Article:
Structural changes in Japan: Shifting demographics
In the second part of this series, we put the spotlight on the structural changes and shifting demographics in Japan that are coming to the fore and having real impact. We highlight the need-to-know aspects of the instrumental political, regulatory and investor-led reform taking place and explain how these are carving out multiple opportunities for investors within this space.
Does ‘value’ still represent value in Japan?
The ‘value factor’ is one of Japan’s oldest and most successful investment stories. However, we believe that that typical sweet spot of value investment in Japan has changed over the years, particularly following the Global Financial Crisis in 2008. Indeed, Japan has been the worst performing market globally for value stocks over the last decade. In our view, value is no longer the outstanding investment story of Japan. Instead, we think that a new investment opportunity can be found around the theme of aging.
A 'super-aging' society
Japan has the highest proportion of older adults (65 above) in the world.1 And it’s causing a serious bottle neck for the country and a lot of pressure on the young workforce. This is one of the main reasons why some investors might feel uncomfortable investing in Japan today. However, we think that aging - is actually a catalyst for change in the country and thus, an investment opportunity. Our view is twofold:
The cusp of change
A key concern for Japan is the critical labour shortage gripping many industries, as a result of more and more employees retiring. In an effort to help, the government amended their labour laws (which came into effect in April 2019) to improve working conditions by reducing hours, revising wage laws and annual leave rules. The hope is that employees less able to work long hours or more labour-intensive jobs (such as the elderly, parents/carers or disabled) will remain, enter or return to the work place. This is starting to become a major headwind for the traditional retail industry, who are struggling to keep up with the rate of change.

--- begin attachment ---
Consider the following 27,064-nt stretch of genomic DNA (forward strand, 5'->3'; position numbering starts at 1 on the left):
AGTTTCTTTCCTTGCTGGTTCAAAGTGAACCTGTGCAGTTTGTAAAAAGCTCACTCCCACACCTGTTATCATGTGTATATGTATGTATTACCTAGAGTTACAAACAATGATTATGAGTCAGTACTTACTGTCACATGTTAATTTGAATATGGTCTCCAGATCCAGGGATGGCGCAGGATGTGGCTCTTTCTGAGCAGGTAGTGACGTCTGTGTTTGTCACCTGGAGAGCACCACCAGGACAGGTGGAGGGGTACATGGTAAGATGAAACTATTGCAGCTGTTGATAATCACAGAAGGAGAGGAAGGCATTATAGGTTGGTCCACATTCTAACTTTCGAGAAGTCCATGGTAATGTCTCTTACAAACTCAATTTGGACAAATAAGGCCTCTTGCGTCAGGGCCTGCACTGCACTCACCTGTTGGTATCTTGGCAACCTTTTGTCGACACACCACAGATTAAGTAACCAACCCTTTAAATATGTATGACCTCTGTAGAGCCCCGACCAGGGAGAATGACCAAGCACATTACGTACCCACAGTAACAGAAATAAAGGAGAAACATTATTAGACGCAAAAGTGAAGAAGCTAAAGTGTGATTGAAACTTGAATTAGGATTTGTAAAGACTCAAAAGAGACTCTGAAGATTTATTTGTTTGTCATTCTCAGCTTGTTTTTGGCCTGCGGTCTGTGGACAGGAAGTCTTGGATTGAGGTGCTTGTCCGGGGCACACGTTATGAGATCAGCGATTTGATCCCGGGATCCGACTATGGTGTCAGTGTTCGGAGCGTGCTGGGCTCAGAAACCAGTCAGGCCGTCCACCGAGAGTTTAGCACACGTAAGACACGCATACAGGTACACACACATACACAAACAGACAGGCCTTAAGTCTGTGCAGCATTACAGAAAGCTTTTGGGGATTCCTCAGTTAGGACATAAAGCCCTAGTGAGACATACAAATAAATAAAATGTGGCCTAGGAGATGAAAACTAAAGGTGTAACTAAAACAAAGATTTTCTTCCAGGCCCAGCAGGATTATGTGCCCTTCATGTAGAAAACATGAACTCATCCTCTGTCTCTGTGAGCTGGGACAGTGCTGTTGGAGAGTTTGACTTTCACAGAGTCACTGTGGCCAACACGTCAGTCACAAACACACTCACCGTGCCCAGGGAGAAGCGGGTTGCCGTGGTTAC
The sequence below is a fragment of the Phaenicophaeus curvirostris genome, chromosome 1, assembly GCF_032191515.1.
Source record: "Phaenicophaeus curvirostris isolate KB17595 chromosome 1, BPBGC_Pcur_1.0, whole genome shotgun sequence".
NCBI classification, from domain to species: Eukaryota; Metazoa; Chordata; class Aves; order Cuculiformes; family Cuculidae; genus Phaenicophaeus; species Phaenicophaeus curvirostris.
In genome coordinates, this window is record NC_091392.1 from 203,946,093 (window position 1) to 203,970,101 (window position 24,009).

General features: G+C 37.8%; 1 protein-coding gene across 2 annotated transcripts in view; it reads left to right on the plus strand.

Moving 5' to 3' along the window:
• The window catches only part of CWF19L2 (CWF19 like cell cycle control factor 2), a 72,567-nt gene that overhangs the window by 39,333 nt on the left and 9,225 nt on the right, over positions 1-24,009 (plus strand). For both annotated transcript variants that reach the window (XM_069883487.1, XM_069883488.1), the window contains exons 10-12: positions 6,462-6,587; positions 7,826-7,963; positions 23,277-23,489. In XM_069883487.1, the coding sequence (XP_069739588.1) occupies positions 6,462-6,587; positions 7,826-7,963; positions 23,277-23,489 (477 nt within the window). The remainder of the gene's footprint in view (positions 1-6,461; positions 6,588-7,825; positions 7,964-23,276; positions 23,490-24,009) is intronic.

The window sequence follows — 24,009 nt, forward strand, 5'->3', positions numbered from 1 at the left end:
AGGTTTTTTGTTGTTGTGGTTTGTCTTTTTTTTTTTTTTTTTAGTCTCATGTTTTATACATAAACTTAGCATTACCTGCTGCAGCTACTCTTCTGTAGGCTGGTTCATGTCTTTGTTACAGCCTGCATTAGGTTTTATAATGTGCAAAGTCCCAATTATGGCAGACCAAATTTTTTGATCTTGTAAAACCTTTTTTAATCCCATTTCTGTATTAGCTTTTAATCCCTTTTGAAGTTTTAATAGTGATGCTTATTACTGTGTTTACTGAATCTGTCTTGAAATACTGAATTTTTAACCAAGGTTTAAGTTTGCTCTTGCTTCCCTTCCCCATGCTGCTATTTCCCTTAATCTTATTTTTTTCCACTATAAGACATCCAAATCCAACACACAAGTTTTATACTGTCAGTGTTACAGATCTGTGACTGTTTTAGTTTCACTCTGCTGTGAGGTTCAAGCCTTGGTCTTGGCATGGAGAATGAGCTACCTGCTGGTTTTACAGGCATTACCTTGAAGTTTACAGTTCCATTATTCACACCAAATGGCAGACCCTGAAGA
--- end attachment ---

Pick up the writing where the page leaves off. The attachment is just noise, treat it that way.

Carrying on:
An indirect consequence of Japan’s shifting demographics is poor productivity levels – for example, the output of one worker in Germany equates to three in Japan for the retail industry (as seen in the chart below).2
Japan's labour productivity
Per hour productivity comparison with Germany (year 2015)
This is also due, in part, to the workforce’s traditional values and lack of vigor to change and adapt to new technologies. Culturally, Japan is notorious for being slow to change – never wanting to be the first or the last – and the aggregate workforce is no different. As a result, many archaic processes have been retained with businesses working without the internet, using fax machines and even cassette tapes – juxtaposing Japan’s reputation of being at the forefront of technology and the digital era.
This is not sustainable. Japan’s future prosperity depends on businesses adopting more efficient working practices so that they can continue to compete in the world economy. Thanks to Abe’s corporate governance reforms around family ownership and cross-shareholdings referred to in part one, more investment into business and new ideas are seeing meaningful changes. We believe that we are only on the cusp of change in this regard, and more is to come. This will likely see further improvements to corporate fundamentals, increasingly the opportunity for investors.
Businesses are also being pressured to improve their employment practices. For example, many younger employees have higher expectations and demands of their employers, including better pay and benefits. They, and Abe, are calling for businesses to modernise and align their approach with global peers to attract a new, younger workforce. This too is forcing businesses to change for the better, making them more competitive and attractive as investments in the long run. Plus, it is also is likely to see an uptick in workforce productivity.
Shifting demographics: It's now or never
Japan’s aging population combined with Abe’s reforms and new globally aligned standards feels as if we are on the precipice of change. Indeed, the degree of change appears to be underestimated by many investors and market players. For much of Japan, it’s now or never. We believe that together, these changes are going to turbo-charge development in Japan, contributing hugely to why we think it is a timely and attractive investment opportunity at the moment.
1 Source: “Japan: Super-Aging Society Preparing for the Future”, Naoko Muramatsu and Hiroko Akiyama. The Gerontologist, Volume 51, Issue 4, August 2011, Pages 425–432
2 The Japan Productivity Centre, https://www.jpc-net.jp/
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